Thursday, September 06, 2007

Guillermo Del Toro, "Pan's Labyrinth"(2006)

Ever since I was first exposed to Guillermo Del Toro's work, I've been uncertain whether or not I like his films. His movies generally fall into two categories- serious art films, and blockbuster action flicks. I caught his debut feature Cronos (1993) years ago. While it featured an interesting setting and creative special effects, I felt the story was lacking. It could be that I'm just not that interested in the mythos of vampires, no mater how original the take. The movie did give me reason to anticipate future work from the young director. I waited patiently for The Devil's Backbone (2001). Again I found the settings and atmosphere extremely evocative, yet I stil felt the story was a bit lacking. But after this noble effort, Del Toro began to release typical superhero dreck like Blade 2 and Hellboy. While I'm sure that his facility for special effects served that material, I had no interest in watching it. Finally Del Toro returned to the territory of Backbone with Pan's Labyrinth. I wondered why it took so long.

What's especially puzzling to some is why Del Toro seems fixated on the Spanish Civil War. The director was born in Mexico, and seemingly has no direct connections to Spain. But Devil's Backbone, Pan's Labyrinth, and his upcoming film 3993 share that setting. So why has he made so many films in which this particular event sets the background for the story? Apparently when Del Toro was trying to get financing for Devil's Backbone, he couldn't generate any interest in his own country. When Spaniard Pedro Almodovar (director of such films as Talk to Her and All About My Mother) decided to get involved, Del Toro switched his chosen setting from the Mexican Revolution. It seemed to be a good fit, and the cruelty of Franco resonated with the young filmmaker. He decided to do a Spanish Civil War trilogy that he is just now completing.

While some viewers are frustrated with Del Toro's particular obsessions, I appreciate the fact that he has consistently worked with strikingly original material. Even his "superhero" fare dealt with low profile, obscure figures. In a day and age when US filmmakers feel compelled to continually remake slasher films from the 70's, Del Toro is bringing a new vision (even if he does occcasionally resort to sequels). Pan's Labyrinth is the kind of dark fairy tale that resonates in your subconscious long after you see it. It concerns the plight of a young girl named Ofelia whose father has passed away and whose mother has remarried. The stepfather is a high-placed Spanish officer in the service of Franco, responsible for crushing the last remnants of resistance. He is a brutal and exceedingly cruel character, played convincingly by Sergi Lopez (With a Friend Like Harry). He's arranged for his pregnant wife to live in an old mill among his troops, while they track and kill the rebels in the forest.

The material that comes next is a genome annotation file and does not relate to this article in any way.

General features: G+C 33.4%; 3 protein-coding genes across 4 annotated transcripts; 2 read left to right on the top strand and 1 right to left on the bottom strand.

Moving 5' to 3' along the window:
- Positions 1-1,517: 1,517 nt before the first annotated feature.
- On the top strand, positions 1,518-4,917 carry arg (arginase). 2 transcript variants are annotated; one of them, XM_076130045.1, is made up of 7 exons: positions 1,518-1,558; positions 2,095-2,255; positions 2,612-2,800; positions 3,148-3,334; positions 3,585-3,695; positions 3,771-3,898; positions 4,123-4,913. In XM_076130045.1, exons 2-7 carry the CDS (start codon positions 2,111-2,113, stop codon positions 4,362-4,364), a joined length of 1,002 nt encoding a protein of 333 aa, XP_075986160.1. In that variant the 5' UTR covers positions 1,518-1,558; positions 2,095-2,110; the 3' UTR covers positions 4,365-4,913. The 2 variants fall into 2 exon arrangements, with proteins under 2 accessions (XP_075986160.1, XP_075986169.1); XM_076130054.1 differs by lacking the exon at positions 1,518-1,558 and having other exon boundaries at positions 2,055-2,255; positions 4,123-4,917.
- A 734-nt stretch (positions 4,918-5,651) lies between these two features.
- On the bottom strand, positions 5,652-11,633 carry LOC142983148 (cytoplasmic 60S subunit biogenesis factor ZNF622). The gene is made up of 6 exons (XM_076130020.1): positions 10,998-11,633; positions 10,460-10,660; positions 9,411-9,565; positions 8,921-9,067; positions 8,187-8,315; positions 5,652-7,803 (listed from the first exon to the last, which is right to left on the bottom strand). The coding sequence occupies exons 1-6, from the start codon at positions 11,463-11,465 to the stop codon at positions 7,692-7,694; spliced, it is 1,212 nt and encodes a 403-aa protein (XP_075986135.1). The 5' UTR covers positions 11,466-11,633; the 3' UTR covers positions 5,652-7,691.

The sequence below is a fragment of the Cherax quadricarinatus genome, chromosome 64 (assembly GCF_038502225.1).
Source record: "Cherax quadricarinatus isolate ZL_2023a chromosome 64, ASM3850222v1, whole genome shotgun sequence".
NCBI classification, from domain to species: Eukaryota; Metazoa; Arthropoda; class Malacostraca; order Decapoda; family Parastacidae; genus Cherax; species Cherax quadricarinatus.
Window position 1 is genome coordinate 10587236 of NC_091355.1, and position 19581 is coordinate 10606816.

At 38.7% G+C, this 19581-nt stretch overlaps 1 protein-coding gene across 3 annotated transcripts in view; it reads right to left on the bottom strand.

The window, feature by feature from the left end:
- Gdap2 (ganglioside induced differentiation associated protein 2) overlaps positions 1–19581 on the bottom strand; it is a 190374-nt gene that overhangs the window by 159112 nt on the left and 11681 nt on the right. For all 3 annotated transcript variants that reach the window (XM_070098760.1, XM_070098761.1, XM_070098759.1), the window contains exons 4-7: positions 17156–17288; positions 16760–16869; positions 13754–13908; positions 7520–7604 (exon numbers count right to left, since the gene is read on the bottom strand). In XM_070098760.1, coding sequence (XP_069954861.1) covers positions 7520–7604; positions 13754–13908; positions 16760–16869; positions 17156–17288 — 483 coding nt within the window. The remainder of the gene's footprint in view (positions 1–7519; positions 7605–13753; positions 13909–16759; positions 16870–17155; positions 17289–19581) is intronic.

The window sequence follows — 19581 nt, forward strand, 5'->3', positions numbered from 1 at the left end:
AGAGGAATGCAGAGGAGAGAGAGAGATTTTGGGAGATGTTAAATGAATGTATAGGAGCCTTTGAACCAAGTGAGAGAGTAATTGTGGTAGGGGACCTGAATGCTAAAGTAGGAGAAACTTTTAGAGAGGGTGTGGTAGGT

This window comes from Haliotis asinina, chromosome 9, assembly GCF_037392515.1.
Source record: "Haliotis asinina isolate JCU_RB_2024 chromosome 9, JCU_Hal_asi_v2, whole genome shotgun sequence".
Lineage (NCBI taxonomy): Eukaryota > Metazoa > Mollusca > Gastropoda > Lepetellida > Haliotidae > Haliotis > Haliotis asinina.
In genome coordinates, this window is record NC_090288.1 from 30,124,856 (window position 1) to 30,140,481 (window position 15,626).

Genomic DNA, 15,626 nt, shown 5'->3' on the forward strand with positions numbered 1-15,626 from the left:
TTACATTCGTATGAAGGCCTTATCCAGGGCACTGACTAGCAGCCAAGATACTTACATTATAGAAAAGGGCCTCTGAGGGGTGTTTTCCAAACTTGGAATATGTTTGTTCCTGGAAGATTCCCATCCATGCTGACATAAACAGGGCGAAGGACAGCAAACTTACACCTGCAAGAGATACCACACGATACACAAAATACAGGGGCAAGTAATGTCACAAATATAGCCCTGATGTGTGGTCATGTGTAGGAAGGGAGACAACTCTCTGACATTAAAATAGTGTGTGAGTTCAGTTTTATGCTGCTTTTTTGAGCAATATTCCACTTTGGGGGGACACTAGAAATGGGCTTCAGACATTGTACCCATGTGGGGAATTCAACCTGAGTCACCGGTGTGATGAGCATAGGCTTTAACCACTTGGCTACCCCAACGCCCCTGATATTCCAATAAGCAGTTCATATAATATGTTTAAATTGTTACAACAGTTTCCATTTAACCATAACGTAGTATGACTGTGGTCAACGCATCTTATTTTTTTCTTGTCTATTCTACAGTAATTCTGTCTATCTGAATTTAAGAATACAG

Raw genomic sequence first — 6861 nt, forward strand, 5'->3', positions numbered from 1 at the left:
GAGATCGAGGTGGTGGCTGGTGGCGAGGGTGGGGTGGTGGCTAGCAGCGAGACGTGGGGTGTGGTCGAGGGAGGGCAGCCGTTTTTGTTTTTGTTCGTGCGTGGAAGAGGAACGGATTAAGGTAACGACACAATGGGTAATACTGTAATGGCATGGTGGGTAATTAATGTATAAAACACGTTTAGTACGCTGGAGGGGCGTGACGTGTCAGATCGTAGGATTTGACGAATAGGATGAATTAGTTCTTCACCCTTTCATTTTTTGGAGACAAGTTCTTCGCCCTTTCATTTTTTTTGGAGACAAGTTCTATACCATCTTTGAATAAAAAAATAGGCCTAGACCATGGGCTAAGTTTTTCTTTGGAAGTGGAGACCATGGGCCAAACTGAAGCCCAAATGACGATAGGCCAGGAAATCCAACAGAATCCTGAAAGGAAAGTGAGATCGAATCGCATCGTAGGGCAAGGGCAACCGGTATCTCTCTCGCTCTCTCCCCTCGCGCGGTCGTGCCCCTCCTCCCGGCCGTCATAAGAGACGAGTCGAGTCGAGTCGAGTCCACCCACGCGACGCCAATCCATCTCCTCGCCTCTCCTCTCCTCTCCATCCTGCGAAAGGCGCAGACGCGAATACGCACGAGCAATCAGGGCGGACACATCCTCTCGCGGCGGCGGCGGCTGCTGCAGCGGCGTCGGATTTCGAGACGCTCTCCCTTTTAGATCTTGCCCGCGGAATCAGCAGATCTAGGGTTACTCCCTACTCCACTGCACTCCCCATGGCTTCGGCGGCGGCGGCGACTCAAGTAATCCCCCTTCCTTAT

Ofelia (Ivana Baquero) has a head full of fantasy to arm herself against the privations and darkness of her new environment. She meets a large flying insect that assumes the form of a faerie, and is guided to the ruins of an ancient labyrinth. When she descends to the bottom of its core, she meets a creepy and somehow graceful faun who becomes her taskmaster in the ethereal world of her dreams. At the same time her mother is experiencing ever worsening difficulty due to her pregnancy, and Ofelia feels increasingly isolated from humans. She finds support from Mercedes (Maribel Verdu)- a beautiful woman who serves as the head of domestics at the mill, and has a secret life of her own. As Ofelia works her way through a series of ever demanding tasks (and meets a series of ghastly creatures), the conflict between the stepfather and the rebels intensifies. The pace of the story is unyielding but accomodates enough character development to please sophisticated viewers.

I'm glad I gave Del Toro another chance instead of writing him off as a once-promising-talent-turned-Hollywood-hack. Aside from the fact that he is bringing a refreshing sense of novelty to mainstream cinema, his instincts for atmosphere and his ambiguous presentation of monsters make this film especially worthwhile viewing. He also finds success with the cast. Baquero notably avoids the treacle of many child actors, and Verdu is a lot of fun to look at. Del Toro seems to have finally brought all of the components of filmmaking together. In my opinion he has finally proven his ability to present a consistently engaging story. Despite the fact that Pan's Labyrinth has a downbeat tone and lacks the traditional happy ending- Del Toro has managed to suffuse his dark tale with an escapist magic that is unforgettable.

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Blogger DanielleUSA said...

nice review thanks!

2:18 AM  
Anonymous jefg99 said...

I watched it this morning. It was a coincidence in that I had DVR'd it earlier in the week, then read your review. It grabbed me from the opening and held onto me tightly for 2 hours. The character of each character was set within the first 10 minutes; i.e.; there was no guessing who were the good guys and who were the bad guys. Sometimes that lessens the suspense, but not in this case. I also really enjoyed the vividness of the cinematography. Oh, and at least one of the film's messages was clear..."I don't (blindly" obey (no matter who you are) without questioning." I gave it *****'s.

11:11 PM  

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